Slow Camels

Apparently camels have a gestation period of 13-14 months. Who knew? Maybe that’s why my new camel jumper took so long to make, about 12 months from buying the fabric to having something to wear.


I ordered this fabric before going on a screenprinting course last year. The inks used on the course would only work on paler fabrics, so I planned to print on some  of this grey marl fleece backed sweatshirting, but when I found that was sold out I decided upon some green instead, however worrying it would be too dark, I chose the latte as well. Turned out the green was fine to work with, so I decided to use the latte for a test garment.

People Tree Peter Jensen Bear Print Women's Jumper Burgundy Melange ...

Small problem, I don’t wear this colour, at all. I was wondering what I could do with it, and musing on the fact that it was more camel coloured than latte coloured when inspiration struck. Camels! I wanted to make an all over camel print jumper, inspired by the all over bear print people tree jumper that my friend has.


Turns out camels are surprisingly difficult to draw (go ahead, have a go, I’ll wait….., see, told you).  Luckily my niece is an arts student and she kindly rustled me up a quick sketch and emailed it over, which I traced over and shrank and then ordered it made into a custom screen from thermofax screens with some birthday present money.

More delays whilst I played around with screen printing and then in January I decided the time was now and made a pattern from an old beloved worn out sweatshirt, cut out my pieces and got printing. Which is when I realised that the camel was never going to work quite the same way as the original bear inspiration as a) it’s directional and b) I only had one sized screen (the bears come in a variety of sizes). LSH persuaded me that less was more and I ended up with a mainly camel coloured jumper with a few camels on (more on the back as he wasn’t looking when I printed that).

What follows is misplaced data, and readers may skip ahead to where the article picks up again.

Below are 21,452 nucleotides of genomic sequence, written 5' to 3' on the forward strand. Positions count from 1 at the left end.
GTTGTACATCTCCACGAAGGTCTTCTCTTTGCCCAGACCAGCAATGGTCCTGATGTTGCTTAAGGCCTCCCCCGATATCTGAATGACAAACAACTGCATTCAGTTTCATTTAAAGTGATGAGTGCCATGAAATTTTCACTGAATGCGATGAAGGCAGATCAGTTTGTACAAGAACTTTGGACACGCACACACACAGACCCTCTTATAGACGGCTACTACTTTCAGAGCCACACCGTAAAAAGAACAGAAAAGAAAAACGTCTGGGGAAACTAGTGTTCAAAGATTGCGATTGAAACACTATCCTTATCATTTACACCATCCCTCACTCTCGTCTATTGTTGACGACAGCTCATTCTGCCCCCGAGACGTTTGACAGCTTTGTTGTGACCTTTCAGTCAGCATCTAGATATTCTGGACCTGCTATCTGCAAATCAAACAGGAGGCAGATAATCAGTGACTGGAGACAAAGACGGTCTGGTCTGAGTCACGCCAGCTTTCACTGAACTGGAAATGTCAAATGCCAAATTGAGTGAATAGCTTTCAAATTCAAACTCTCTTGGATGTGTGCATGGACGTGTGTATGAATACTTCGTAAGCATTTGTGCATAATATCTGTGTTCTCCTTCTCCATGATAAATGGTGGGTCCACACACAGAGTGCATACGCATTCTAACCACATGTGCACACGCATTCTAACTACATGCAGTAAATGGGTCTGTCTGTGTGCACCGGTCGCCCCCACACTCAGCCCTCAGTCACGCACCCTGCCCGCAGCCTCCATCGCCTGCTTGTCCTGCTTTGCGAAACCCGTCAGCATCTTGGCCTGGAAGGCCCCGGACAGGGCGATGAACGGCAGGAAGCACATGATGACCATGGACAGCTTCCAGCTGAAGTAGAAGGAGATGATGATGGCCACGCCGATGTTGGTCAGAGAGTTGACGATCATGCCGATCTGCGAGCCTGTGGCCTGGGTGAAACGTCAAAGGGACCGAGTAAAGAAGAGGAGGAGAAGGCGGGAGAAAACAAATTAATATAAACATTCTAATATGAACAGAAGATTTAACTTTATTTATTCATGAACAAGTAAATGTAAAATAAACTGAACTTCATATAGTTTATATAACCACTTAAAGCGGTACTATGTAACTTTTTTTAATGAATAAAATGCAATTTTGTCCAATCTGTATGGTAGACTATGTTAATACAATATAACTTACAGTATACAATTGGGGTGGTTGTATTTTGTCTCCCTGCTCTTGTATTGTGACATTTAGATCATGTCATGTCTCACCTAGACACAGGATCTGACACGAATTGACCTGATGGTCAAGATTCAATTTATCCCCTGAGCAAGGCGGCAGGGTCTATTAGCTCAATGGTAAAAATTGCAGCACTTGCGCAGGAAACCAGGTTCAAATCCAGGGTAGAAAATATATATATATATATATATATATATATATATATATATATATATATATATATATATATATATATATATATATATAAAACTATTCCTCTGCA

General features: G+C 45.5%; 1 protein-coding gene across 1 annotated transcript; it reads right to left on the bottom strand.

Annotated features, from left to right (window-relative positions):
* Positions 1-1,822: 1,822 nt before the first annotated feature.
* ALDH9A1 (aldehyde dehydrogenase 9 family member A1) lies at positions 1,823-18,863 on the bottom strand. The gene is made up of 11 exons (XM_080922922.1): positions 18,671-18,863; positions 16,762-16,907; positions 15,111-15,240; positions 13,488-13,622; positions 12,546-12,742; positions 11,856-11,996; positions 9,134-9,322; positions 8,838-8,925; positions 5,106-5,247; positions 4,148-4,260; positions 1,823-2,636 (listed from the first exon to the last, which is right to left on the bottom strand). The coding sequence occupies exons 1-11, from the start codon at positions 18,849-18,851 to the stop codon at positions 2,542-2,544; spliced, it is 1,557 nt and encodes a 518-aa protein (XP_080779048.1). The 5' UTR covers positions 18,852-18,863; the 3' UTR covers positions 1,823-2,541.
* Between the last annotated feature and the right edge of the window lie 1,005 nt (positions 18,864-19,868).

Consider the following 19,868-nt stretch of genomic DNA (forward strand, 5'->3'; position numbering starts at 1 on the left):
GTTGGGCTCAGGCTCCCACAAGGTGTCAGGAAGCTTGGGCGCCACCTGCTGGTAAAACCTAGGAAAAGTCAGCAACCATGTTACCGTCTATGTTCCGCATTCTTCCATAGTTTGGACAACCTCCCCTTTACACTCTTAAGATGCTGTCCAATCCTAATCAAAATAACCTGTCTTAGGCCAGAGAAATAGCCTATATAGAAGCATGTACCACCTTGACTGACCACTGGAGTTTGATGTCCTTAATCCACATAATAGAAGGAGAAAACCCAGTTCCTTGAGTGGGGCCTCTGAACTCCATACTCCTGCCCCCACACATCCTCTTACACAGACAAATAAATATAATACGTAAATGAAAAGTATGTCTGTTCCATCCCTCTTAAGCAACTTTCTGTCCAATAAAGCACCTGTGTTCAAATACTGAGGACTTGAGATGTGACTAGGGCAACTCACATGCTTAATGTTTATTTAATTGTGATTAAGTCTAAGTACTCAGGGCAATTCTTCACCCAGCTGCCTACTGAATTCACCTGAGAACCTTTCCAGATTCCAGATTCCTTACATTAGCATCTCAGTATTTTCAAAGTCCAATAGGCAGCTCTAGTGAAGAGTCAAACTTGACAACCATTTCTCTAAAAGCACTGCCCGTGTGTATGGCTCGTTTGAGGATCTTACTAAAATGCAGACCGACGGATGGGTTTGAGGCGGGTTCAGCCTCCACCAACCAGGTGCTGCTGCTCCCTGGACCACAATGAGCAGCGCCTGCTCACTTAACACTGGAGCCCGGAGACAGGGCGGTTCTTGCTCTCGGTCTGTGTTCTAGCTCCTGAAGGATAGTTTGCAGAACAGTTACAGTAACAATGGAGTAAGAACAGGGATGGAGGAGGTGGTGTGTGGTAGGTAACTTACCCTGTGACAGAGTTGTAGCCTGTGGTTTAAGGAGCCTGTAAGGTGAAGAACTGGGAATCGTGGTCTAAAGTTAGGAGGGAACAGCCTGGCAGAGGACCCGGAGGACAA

I was pretty pleased at how my self drafted pattern came out. Patch pocket: good. Ribbing at sides as per original: worked perfectly. Adding extra ease into the sleeves to account for this fabric being thicker than the original: spot on. Nice long cuffs that when folded down reach my thumb: check. And then I added the collar. Arrgh (see evidence above). Horrible, wrong, not what I intended. Despite this being my second attempt at the collar (having tried a collar first and redrafting the pattern pieces as it wasn’t right). I think partly my neckline is too wide (not much I can do about that) and this fabric is thicker than the original hoodie and behaves differently.


It sat, nearly done, in the naughtly corner through all the cold weather. Finally I redid the collar, taking length out the back and height out and reapplying the eyelets with interfacing added to the back now so they stay in. It’s not perfect, but I’m happier with it and the fabric is so snuggly and cosy I just know I’ll be wearing it anyway. Once I find something it goes with.

So, I now have a camel jumper, that came out nothing like I planned but is very snuggly and comfy to wear. Maybe now I can start on the “real deal” green version (with a few tweaks to the too wide neckline and probably a rib finish).

Oh and this is the twin of the Hobbit Hoodie, we were both wearing them today!



9 thoughts on “Slow Camels

  1. Love this, and I think your camels are perfect. They look like they are roaming across the sand!

  2. Wow! The top is great. Well done on your perseverance. It really was worth it.

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  4. This is sooo fantastic!! I’m so impressed you redid the neckline, and it looks absolutely brilliant – I never would have had the patience. I still have a beautiful skirt sitting in my cupboard with a botched the hemline that I basically lost the will to finish. You’ve inspired me to get it out! Even more impressed that you got your own screen printed – and it looks so fab! I am defo checking out that Thermofax link. Thanks for the great post! Xx

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